As someone who writes a lot of middle grade material that is meant to be fast-reading and narratively compact, I spend a lot of time thinking about the economy of my writing, and what goes into it.
One of my guiding principles echoes the famous Einstein quote, that “Everything should be made as simple as possible, but no simpler.” For me, that means keeping my prose as clean and focused as I can, while also making sure that I don’t overdo it with the economy. I don’t want to be stingy with my storytelling. Rather, I want my stories to be dense and flavorful, and I want everything I include to be there for a reason. To that end, here are three things I watch out for:
1) REDUNDANCIES. This can be deceptively tricky. Some repetitions and unnecessary passages are obvious when I read through a draft, but others can take a while to uncover. Consider this line and see if you can spot the redundancy:
“Burton was asleep on the bed, his closed eyes twitching lightly and his arms wrapped around a pillow.”
Do I need to mention the closed eyes of a sleeping character? I would say probably not. And then, how about a line like this:
“What happened next changed everything.”
That might be a perfectly good setup, depending on the context. On the other hand, am I just telling my readers something that I’m about to show them, anyway?
Those are just two smallish examples, but I find that the more deeply I read in the revision phase, the more redundancy I tend to find.
2) TOO MUCH OFF-CAMERA TIME. For the style I write in (and, I would say, for middle grade in general), it’s important to keep the story moving along, and to keep things happening on-camera, so to speak.
Off-camera moments, as I think of them, include anything outside the events of the scene itself: description, internal monologue, narration, flashback, reflection. These are all important ingredients, but I try to keep my proportions weighted heavily toward the on-camera side of things. My own rule of thumb is that I only allow myself one or two off-camera passages per scene or chapter. That doesn’t include descriptive phrases or momentary asides, but it does include any multi-sentence diversion from what’s happening in the here and now of the story.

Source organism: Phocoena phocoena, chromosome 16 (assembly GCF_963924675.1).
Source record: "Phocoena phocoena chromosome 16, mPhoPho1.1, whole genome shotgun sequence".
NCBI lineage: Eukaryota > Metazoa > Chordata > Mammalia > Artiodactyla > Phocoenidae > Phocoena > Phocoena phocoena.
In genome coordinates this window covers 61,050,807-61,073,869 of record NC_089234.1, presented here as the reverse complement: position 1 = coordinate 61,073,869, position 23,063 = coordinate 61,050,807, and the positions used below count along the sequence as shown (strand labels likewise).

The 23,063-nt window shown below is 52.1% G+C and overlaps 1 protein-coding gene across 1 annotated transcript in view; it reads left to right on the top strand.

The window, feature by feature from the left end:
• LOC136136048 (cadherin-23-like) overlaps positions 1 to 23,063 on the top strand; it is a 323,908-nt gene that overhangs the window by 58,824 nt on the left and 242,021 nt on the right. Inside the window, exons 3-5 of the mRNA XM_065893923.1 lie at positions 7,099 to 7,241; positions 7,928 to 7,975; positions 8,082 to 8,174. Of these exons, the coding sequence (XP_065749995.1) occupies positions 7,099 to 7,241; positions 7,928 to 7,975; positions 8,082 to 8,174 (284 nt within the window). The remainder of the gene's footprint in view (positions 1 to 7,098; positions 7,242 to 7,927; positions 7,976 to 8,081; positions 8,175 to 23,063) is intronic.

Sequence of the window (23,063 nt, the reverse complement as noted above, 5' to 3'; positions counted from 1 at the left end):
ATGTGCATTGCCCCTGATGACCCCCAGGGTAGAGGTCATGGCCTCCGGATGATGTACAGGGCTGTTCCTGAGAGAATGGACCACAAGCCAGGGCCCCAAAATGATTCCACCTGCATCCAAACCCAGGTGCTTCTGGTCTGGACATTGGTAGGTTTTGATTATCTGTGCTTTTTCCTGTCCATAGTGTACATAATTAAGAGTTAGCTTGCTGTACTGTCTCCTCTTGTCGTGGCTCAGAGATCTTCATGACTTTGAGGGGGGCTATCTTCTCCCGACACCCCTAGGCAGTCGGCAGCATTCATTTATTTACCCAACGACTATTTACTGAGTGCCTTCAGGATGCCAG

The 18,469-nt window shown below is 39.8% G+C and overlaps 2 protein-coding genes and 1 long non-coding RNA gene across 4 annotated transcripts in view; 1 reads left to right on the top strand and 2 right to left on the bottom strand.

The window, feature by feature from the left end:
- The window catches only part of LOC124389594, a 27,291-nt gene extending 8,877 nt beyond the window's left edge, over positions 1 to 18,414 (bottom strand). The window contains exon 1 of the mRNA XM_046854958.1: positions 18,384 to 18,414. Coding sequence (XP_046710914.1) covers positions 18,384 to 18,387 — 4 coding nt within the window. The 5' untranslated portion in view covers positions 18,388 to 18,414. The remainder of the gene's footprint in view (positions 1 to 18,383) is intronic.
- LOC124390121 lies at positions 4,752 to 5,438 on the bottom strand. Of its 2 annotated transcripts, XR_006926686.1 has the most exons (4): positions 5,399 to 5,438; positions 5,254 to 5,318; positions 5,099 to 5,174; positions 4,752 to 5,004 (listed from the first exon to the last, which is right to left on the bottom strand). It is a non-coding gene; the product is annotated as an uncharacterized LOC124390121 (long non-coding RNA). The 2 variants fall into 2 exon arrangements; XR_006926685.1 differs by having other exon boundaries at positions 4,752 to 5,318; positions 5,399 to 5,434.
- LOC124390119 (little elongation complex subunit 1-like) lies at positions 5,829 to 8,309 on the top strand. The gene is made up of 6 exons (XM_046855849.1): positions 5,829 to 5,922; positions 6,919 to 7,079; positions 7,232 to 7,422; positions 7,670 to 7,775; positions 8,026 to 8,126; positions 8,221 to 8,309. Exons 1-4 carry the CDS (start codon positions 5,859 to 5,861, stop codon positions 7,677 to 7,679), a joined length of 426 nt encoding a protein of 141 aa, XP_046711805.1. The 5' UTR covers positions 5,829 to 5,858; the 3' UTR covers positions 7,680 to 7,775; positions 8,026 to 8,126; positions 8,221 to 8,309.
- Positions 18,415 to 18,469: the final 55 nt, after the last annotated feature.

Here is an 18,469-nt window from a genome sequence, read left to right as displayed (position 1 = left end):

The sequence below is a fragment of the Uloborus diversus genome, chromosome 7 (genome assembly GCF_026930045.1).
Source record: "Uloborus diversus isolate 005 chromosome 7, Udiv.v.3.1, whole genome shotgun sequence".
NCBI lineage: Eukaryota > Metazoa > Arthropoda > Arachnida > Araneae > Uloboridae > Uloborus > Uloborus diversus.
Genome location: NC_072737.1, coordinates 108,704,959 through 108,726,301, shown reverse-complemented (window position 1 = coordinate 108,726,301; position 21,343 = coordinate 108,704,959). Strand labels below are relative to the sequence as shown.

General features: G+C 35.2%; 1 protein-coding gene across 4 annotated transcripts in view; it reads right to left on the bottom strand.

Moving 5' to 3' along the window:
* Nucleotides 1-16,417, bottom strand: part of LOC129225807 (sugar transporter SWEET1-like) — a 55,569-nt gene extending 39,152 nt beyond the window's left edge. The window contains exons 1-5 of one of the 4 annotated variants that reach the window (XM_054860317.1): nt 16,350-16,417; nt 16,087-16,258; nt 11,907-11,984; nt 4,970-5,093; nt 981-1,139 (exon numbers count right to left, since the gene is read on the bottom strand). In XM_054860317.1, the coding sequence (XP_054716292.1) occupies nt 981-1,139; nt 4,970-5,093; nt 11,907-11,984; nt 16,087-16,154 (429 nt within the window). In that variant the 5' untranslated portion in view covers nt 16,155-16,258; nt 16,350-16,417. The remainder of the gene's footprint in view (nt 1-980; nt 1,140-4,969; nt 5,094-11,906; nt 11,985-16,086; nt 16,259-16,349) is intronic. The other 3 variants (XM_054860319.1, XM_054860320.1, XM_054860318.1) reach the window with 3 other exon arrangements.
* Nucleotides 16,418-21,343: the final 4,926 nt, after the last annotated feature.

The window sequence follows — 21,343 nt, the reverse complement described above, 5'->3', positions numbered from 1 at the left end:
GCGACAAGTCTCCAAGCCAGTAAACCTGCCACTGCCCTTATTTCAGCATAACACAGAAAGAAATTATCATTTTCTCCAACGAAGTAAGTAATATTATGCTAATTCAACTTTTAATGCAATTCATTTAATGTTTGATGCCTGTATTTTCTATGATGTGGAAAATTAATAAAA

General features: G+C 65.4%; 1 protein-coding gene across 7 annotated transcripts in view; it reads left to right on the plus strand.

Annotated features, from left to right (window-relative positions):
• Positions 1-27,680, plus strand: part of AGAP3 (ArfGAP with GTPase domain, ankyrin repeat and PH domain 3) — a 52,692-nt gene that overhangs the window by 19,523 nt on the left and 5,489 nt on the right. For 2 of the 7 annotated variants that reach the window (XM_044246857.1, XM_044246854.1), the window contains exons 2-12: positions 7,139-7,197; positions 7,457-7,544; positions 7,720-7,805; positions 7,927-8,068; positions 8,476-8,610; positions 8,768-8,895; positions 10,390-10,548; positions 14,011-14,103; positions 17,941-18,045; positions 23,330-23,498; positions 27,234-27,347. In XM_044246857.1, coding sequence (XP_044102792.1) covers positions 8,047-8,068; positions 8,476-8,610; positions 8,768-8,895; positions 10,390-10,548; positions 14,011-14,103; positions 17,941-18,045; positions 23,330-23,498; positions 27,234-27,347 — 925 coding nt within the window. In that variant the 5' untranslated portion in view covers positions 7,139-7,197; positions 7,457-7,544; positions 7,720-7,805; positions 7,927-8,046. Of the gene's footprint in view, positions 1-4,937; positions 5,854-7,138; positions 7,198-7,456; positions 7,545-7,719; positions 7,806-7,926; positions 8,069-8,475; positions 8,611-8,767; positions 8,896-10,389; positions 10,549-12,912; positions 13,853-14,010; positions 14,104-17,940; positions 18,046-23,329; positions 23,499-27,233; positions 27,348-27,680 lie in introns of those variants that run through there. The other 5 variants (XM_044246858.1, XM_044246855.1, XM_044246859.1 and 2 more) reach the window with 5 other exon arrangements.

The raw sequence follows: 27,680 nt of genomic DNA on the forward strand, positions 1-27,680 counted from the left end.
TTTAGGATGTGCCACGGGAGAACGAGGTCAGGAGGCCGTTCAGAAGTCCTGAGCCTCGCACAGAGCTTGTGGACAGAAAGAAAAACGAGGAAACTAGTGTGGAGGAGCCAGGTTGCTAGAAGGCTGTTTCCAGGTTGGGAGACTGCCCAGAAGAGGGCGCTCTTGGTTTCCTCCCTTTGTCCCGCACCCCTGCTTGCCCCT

3) STARTING A SCENE OR STORY AT THE RIGHT MOMENT (AKA, AS LATE AS POSSIBLE). One of the most common mistakes I see in student manuscripts is over-long beginnings. It’s not uncommon for me to point out to another writer that her drafted story doesn’t actually begin until page three, or chapter two, or whatnot. This is often the result of the author working through her own discovery process, which can mean putting down a lot of ultimately expendable exposition as she drafts through. When I write, I try to bear in mind the slippery difference between what I need to know in order to tell the story, and what my readers need to know in order to enjoy it.
It’s the same thing with scenes. Do you ever notice on t.v. how often characters skip the “hello…how are you” and “goodbye…see you later” parts of their conversations? When you notice, it can seem unrealistic, but overall, the story moves more gracefully along when the storyteller lets go of those ultimately static moments. Take a look at a few scenes you’ve written and ask yourself: where does this scene really begin? And, while you’re at it, where does it really end?
As a caveat, let me add that none of this is about hard and fast rules. Context, style, and the individual needs of a given story all need to be taken into account. But I do find that deeply combing my manuscript for expendable material can really pay off. Bit by bit, it may not seem like much, but in the aggregate, it can add up to a significantly smoother, more engaging reading experience for your audience—and a better book for you.
Happy reading, and happy writing!
Find me online at www.christebbetts.com and @christebbet